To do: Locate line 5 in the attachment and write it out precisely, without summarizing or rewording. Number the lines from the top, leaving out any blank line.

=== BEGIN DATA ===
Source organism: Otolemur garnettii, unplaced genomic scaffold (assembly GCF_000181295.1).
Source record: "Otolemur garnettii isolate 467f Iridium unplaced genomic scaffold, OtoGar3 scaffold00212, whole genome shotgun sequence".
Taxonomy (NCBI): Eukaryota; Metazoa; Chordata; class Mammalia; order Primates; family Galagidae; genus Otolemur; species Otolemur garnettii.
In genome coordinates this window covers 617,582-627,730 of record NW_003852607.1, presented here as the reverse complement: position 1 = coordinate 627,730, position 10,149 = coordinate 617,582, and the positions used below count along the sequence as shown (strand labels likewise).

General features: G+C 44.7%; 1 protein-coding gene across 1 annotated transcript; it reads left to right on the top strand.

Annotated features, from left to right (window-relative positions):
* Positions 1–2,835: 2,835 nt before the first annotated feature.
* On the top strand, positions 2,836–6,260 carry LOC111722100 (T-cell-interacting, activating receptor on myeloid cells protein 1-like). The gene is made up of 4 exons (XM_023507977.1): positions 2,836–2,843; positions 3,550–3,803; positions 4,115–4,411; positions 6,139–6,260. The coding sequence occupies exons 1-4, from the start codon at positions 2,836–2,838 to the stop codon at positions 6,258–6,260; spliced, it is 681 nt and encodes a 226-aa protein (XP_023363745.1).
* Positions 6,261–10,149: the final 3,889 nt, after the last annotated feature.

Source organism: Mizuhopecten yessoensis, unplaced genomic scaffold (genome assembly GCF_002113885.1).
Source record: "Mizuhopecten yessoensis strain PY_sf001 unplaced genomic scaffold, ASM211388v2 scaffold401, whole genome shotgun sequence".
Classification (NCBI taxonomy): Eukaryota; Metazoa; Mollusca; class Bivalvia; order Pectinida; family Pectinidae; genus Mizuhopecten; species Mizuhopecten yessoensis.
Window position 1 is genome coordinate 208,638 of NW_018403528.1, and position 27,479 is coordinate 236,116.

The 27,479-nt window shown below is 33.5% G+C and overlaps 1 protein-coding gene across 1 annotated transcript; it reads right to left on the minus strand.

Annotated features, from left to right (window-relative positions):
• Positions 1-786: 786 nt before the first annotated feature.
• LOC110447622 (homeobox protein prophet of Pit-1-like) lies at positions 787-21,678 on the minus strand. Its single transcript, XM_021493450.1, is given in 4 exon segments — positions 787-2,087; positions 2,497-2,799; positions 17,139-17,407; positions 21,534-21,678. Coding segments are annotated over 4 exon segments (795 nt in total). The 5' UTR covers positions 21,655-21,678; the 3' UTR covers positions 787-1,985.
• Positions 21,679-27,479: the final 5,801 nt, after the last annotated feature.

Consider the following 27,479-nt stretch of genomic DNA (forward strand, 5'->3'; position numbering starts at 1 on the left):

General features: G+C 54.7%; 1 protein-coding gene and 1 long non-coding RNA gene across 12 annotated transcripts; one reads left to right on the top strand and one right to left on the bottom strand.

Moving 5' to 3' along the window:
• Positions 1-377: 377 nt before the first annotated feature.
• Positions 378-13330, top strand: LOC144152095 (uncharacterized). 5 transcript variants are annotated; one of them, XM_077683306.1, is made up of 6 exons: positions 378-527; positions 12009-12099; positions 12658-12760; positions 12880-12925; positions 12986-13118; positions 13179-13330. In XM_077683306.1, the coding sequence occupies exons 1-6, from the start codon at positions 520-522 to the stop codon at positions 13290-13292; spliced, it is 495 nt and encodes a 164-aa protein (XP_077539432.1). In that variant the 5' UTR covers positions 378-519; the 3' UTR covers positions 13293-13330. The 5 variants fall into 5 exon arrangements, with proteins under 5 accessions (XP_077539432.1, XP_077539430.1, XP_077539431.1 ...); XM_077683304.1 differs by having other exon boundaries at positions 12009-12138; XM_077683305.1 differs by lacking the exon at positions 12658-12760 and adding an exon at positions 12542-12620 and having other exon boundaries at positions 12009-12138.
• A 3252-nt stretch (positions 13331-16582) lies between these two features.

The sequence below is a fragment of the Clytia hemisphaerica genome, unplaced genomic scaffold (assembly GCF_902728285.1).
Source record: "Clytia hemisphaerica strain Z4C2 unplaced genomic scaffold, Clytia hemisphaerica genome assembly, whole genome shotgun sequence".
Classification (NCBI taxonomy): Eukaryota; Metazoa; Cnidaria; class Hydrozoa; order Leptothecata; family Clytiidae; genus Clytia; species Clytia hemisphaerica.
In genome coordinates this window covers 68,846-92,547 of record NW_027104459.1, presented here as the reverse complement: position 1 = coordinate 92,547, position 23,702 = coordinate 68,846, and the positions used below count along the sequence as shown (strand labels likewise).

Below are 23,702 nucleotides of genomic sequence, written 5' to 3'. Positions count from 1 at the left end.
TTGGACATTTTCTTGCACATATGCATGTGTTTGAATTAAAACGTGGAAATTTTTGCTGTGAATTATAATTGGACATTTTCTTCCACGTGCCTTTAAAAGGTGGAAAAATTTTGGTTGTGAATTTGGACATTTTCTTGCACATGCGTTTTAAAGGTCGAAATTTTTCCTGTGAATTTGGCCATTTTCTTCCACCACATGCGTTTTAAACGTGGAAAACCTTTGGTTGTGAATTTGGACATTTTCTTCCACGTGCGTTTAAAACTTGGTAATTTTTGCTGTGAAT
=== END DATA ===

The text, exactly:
General features: G+C 44.7%; 1 protein-coding gene across 1 annotated transcript; it reads left to right on the top strand.